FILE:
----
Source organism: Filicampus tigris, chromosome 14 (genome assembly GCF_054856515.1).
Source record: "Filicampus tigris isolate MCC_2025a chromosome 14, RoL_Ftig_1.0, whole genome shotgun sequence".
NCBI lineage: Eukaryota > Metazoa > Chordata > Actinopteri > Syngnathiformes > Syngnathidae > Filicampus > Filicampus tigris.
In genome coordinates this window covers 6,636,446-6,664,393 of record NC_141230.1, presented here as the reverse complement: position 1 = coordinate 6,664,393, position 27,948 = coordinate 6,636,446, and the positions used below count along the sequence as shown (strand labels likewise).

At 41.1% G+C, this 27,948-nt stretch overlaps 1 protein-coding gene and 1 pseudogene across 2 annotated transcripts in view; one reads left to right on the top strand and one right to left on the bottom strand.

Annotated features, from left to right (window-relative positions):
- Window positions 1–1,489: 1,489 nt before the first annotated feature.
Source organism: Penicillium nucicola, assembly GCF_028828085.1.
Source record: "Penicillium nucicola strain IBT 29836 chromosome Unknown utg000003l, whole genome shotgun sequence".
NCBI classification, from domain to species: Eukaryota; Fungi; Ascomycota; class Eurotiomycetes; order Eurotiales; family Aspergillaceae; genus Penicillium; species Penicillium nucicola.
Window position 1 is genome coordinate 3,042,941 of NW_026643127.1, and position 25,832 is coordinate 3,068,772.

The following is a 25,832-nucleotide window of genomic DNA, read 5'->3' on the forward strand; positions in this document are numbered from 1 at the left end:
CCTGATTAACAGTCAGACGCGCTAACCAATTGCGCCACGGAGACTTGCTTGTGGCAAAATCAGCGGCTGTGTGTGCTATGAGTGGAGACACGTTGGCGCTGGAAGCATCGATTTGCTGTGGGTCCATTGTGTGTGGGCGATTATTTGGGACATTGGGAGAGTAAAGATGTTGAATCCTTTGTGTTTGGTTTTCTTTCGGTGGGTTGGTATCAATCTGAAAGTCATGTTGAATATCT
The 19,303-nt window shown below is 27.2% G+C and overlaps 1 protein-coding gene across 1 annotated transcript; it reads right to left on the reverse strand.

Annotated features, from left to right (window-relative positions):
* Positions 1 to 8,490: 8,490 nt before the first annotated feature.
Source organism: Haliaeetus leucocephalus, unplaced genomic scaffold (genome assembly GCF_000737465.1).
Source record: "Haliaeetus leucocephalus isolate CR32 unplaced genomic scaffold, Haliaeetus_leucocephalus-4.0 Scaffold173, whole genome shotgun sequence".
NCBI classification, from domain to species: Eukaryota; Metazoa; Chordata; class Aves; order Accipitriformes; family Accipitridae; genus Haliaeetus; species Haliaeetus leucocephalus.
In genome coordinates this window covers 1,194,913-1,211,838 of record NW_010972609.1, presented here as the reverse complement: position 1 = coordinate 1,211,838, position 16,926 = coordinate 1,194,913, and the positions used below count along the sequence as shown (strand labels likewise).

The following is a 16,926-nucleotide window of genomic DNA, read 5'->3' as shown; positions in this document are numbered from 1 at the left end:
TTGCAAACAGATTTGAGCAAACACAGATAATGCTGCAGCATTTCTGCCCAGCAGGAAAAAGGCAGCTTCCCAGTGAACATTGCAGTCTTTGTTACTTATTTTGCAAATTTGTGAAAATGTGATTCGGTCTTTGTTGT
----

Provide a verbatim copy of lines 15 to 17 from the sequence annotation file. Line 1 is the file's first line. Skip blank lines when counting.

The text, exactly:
Annotated features, from left to right (window-relative positions):
* Positions 1 to 8,490: 8,490 nt before the first annotated feature.
Source organism: Haliaeetus leucocephalus, unplaced genomic scaffold (genome assembly GCF_000737465.1).